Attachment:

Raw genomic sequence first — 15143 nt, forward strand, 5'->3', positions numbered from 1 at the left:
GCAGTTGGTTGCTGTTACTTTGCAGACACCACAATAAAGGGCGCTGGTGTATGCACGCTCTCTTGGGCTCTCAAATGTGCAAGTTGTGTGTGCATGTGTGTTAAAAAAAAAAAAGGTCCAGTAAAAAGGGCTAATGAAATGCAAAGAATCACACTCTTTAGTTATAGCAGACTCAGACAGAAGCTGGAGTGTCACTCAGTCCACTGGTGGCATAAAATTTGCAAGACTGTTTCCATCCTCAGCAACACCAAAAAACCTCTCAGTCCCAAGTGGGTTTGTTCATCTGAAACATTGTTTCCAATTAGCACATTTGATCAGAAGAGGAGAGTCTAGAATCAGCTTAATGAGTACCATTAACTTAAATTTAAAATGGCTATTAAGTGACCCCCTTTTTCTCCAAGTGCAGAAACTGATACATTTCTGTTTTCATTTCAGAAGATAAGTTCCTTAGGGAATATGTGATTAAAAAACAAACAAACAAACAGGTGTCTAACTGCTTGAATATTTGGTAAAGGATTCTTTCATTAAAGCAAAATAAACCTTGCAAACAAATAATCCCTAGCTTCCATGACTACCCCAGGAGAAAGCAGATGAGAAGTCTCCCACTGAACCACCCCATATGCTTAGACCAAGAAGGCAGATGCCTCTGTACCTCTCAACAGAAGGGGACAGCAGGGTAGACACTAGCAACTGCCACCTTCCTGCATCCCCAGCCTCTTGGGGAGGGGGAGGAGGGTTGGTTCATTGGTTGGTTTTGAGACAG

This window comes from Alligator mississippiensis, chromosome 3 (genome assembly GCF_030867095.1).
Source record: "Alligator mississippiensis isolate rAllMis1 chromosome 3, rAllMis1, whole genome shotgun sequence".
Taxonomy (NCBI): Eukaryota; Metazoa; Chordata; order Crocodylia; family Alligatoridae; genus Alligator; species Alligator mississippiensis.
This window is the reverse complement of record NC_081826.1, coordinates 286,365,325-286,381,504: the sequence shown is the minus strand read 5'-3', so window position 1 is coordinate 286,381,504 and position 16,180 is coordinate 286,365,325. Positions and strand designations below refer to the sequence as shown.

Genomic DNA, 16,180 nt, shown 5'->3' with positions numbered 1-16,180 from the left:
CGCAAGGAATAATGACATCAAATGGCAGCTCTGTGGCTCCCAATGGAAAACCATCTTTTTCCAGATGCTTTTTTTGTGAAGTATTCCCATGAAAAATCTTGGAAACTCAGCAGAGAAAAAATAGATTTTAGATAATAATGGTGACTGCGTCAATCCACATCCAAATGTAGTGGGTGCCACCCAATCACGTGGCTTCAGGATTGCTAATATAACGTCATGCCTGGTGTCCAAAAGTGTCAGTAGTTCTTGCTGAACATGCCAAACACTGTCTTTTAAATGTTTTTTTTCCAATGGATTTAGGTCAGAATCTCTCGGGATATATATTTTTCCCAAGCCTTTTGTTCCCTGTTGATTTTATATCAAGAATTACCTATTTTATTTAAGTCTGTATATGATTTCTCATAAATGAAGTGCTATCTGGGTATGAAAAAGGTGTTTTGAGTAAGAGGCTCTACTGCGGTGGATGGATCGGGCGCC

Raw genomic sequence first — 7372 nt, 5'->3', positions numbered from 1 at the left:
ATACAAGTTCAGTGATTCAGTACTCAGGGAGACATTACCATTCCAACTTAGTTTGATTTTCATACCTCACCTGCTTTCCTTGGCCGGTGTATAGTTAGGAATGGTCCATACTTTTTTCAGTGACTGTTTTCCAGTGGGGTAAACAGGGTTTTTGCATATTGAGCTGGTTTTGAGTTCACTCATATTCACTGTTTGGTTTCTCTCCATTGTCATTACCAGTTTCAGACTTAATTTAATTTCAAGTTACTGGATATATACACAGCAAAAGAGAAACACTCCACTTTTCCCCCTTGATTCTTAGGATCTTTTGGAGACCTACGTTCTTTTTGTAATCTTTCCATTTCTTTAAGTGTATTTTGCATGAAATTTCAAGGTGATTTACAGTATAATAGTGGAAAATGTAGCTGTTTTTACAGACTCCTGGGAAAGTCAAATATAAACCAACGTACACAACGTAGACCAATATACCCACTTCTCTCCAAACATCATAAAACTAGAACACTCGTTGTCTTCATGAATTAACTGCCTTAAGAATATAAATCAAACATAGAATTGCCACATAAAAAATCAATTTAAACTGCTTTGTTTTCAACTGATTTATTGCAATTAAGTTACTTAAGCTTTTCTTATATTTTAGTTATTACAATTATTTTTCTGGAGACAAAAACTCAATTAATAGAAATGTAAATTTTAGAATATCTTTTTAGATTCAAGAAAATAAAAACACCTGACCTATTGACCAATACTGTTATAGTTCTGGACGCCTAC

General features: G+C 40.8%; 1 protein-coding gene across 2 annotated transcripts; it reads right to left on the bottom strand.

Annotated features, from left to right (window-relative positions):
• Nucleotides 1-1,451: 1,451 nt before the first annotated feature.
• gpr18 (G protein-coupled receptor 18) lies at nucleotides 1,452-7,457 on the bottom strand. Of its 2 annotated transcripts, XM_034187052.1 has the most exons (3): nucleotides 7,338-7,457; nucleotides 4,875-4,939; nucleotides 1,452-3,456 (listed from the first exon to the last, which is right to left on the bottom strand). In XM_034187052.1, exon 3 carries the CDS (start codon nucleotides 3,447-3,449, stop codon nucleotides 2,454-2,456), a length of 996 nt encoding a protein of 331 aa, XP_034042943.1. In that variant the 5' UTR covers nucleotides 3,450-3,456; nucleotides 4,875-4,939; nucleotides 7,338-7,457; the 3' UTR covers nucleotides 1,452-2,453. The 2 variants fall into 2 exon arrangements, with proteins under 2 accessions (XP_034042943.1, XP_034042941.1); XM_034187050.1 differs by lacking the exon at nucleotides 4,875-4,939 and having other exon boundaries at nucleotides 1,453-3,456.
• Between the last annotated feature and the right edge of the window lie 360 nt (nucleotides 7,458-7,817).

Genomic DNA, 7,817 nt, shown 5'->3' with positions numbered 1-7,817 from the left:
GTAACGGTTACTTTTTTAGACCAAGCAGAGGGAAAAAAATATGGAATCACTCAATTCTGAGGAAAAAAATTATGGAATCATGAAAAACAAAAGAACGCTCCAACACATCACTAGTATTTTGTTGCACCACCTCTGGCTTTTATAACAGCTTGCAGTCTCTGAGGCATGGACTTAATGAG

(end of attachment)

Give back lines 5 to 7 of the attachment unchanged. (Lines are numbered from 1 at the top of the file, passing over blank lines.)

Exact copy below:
Taxonomy (NCBI): Eukaryota; Metazoa; Chordata; order Crocodylia; family Alligatoridae; genus Alligator; species Alligator mississippiensis.
This window is the reverse complement of record NC_081826.1, coordinates 286,365,325-286,381,504: the sequence shown is the minus strand read 5'-3', so window position 1 is coordinate 286,381,504 and position 16,180 is coordinate 286,365,325. Positions and strand designations below refer to the sequence as shown.

Genomic DNA, 16,180 nt, shown 5'->3' with positions numbered 1-16,180 from the left: